Posted in Book Talk, Chatty

Celebrating freedom with banned books!

Thanks for the graphic, @Wilmlibrary!

Yesterday was July 4th in the US, the anniversary of the signing of our Declaration of Independence. I thought I’d celebrate my freedom to read whatever the hell I want! And I also happened to mix up my post scheduling so this is going to be a day after instead of the day — but I can still read whatever I want! 😅

Courtesy of the American Library Association, here’s the top 100 books that were banned or challenged between 2000 and 2009. Those were my formative childhood years, but I think even though I’ve read a chunk of these books, I turned out okay. 🤣 Any books that are highlighted are ones that I have read! Check out the list below and see how many you’ve taken in!

My tally: 27.5/100
(See #88 for the half point!)

Biggest surprises:
#23 – The Giver (this one I really don’t understand)
#8 – His Dark Materials series (haven’t read this series, but wouldn’t expect it to be top 10 most inappropriate books….)
#91 – Julie of the Wolves (the blurb says it’s about a girl who lives with wolves. What’s the issue?? I’d guess it’s something with her eating meat or something similar.)

Really not surprised:
#18 – Go Ask Alice (written as a diary of a girl’s intense spiral into hard drug abuse and all that comes with it)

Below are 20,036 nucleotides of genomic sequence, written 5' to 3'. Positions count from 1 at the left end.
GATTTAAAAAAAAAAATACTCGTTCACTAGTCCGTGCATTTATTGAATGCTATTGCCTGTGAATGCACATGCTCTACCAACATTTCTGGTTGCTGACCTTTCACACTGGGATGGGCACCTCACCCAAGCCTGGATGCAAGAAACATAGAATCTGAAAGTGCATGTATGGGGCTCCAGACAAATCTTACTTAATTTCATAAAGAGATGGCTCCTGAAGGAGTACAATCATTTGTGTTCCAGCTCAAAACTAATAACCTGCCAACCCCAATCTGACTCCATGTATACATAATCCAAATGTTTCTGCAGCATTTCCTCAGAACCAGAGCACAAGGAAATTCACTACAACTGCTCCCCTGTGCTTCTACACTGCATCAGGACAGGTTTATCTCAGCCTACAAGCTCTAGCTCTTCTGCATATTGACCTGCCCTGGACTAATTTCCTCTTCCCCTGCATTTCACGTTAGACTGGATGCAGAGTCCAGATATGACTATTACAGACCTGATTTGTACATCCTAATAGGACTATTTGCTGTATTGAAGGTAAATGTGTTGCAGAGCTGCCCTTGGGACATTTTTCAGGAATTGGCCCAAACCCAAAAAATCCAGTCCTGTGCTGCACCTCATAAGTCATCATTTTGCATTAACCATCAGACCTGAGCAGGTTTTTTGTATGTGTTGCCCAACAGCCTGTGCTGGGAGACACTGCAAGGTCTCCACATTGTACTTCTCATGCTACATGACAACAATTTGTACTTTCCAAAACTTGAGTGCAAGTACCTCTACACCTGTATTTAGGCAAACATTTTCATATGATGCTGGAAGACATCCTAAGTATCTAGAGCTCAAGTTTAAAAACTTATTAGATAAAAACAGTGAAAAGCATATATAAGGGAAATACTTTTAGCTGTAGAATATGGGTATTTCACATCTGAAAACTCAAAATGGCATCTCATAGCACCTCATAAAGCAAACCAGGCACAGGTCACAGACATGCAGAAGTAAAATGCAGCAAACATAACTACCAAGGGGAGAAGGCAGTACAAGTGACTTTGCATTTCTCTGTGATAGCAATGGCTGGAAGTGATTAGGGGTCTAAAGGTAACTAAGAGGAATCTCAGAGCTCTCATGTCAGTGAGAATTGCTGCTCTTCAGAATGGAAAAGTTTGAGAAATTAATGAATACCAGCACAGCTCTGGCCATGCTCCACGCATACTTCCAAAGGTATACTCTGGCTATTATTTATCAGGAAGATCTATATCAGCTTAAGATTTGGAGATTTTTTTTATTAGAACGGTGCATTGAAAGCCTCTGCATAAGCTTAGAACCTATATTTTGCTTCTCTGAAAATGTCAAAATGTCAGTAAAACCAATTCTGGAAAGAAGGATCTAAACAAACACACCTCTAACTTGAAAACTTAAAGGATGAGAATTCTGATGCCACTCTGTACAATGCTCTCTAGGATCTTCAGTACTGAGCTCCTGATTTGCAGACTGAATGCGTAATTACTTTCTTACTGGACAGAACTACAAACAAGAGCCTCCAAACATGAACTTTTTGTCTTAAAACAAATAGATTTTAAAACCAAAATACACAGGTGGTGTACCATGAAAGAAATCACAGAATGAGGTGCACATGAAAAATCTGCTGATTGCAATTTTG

#78 – The Joy of Gay Sex (I mean frankly I would expect any book explicitly about sex to be on this list, though it IS noteworthy that The Joy of Sex is NOT in here.)


Top 100 Banned/Challenged Books: 2000-2009

Continue reading “Celebrating freedom with banned books!”
Posted in Book Talk, Chatty

June 2020 Wrap-Up

But actually… goodbye, June! You were an abrupt entrance to summer

reading~

How many of my planned books did I read:
If I planned eleven, I read six of those. BUT, I did also read a bunch of other books that I just decided to start. As usual. 🤣

The plan

The result

Last month I read a total of eleven books, which is a little under previous months but still way more than my old-usual amount. I attribute this to books that were denser in subject matter and/or longer books at 400+ pages.

I read some books around racial equality and white supremacy that showed me the many issues in the way the country is currently functioning. I am so glad that I did that, and I’ve been working to keep educating myself with further reading and actions I can take to specifically make change. I have a whole series of posts about White Fragility just going over what I learned — partly for my own sake, because there was a lot, and I wanted to help cement it into my brain and heart!

I’ve been working on a dense book recommended to me by a friend. Honestly if she hadn’t been so excited for me to read it, I definitely would have abandoned it by now. But I’m still slogging my way through it! It’ll spill over into July.

You might know that wildly popular A Court of Thorns and Roses series, by Sarah J Maas? Well, I finally read it. And as I had sort of expected… I wasn’t a fan. I know that’s blasphemy to some people, but the magic just wasn’t there for me!